You know olive oil is good for you, right? As are certain kinds of nuts, such as pecans, walnuts, almonds? These olive oil roasted, sweet and just a little salty, spiced nuts are not just a squirrel’s delight — they have been described by members of my family and friends as downright addictive. How lovely to hear that about a snack that is as healthy as it is yummy. Make it with the nuts of your choice. Keep the nut types separate — or commingle, if you dare. I think these keep well, but frankly they have not lasted long enough around my place for me to know for sure.
Note that these nuts are spiced. They are NOT spicy. Numerous folks who have tasted them at my house have commented with things like “I can’t eat spicy foods, but I really like these. They have a lot of flavor without being at all hot.” In other words, don’t be afraid. You can handle these. Some of you may decide after your first batch to double the chili powder on subsequent batches of the spiced nuts. Have fun experimenting!
2 cups pecans (or walnuts, or almonds — or any combination of them)
1 Tbsp. olive oil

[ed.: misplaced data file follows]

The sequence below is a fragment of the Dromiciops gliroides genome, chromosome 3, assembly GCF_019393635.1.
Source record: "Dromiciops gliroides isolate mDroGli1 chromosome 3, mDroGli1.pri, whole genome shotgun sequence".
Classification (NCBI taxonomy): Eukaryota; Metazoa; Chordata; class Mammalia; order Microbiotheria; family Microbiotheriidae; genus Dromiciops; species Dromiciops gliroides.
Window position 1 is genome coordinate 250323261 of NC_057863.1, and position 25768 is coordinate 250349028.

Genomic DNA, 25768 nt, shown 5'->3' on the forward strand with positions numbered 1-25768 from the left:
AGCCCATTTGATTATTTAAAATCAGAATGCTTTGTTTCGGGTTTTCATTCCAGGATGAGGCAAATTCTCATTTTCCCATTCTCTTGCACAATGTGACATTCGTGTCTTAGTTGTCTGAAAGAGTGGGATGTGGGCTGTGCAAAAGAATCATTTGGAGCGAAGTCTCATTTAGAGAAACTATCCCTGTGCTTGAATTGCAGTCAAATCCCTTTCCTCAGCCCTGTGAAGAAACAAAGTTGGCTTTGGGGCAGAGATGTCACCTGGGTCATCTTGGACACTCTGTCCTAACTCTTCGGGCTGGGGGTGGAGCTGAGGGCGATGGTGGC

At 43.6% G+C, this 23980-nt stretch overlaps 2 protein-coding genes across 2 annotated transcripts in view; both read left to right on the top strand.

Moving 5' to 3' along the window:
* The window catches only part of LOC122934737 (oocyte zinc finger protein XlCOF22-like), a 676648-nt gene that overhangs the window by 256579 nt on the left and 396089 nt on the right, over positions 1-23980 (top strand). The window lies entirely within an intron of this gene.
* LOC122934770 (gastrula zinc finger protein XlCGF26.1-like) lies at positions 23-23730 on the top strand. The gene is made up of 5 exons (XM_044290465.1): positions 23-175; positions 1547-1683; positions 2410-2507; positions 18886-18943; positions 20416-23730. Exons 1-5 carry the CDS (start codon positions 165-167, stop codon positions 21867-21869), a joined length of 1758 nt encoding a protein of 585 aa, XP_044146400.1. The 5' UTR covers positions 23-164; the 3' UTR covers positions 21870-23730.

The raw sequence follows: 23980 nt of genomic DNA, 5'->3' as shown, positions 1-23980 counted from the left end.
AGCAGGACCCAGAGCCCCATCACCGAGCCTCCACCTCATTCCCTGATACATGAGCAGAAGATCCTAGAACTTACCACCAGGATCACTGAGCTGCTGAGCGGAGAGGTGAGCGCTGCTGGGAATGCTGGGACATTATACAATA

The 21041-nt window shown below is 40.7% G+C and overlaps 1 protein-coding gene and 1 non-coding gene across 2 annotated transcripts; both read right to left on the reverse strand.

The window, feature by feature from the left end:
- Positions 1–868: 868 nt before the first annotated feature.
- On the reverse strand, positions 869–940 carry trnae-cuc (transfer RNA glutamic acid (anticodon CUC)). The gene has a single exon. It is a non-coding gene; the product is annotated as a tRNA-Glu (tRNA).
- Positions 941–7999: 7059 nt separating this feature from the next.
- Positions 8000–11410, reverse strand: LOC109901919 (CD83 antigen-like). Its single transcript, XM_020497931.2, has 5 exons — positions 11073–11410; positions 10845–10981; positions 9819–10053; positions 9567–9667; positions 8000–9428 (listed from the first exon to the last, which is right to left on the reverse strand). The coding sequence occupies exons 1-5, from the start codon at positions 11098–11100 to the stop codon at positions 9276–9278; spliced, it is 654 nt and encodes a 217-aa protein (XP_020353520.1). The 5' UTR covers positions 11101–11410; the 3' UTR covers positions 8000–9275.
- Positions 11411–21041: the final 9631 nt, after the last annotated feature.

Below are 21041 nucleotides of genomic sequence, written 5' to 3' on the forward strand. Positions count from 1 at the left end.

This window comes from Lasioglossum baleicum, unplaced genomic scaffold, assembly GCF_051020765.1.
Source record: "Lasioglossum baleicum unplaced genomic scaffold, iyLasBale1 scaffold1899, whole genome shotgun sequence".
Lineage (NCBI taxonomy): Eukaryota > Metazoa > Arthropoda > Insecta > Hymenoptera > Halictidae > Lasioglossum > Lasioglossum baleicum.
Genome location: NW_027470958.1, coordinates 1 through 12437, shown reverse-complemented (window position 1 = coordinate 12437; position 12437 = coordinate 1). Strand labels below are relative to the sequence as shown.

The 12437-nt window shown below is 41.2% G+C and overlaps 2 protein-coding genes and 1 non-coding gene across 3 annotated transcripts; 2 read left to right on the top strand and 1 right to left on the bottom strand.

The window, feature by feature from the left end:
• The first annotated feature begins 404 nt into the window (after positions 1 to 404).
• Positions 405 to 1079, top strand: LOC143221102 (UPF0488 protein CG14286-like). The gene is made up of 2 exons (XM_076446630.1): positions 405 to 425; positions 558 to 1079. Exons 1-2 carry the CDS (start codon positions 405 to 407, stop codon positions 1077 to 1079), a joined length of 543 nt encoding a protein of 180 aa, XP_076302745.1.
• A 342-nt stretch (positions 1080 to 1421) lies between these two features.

1/2 tsp. kosher salt
3 packets of Splenda (or 2 Tbsp. sugar, if you prefer)
2 tsp. chili powder
1/4 tsp. freshly ground black pepper
Preheat oven to 325 degrees.
Line a baking pan/cookie sheet with foil. (You will be glad you did, when it comes time for cleanup!)
Get out a bowl big enough to hold the ingredients and put the nuts in the bowl first and coat them with the olive oil. In a separate small bowl, mix together the salt, Splenda/sugar, chili powder, and black pepper. Then sprinkle that mixture over the nuts and toss well. I put my food prep gloves on and get in there and just play with those nuts!
Pour the nuts onto the foil-wrapped baking sheet and place them into the preheated oven for 10 minutes. Eat the spiced nuts warm (they are a little soft that way), or allow them to come to room temperature and crisp back up. I suspect you will need to try a few fresh from the oven because they will make your kitchen smell so good!
Try different types of chili powder. We’ve used regular and we’ve used ancho. Next, I’m going to give a chipotle chili seasoning a whirl. I’ll report back on how that works out.
This recipe doubles well. We had no problems with making double, and even triple batches. A suggestion, however. To keep it all straight when you are doubling or tripling, print the recipe out and, on your paper copy, write the new quantities. On one double batch, some of the ingredients were doubled, while others were not. It was . . . interesting. They got eaten, trust me, but you want them to be made correctly and writing down the doubled or tripled amounts of each ingredient will keep you focused.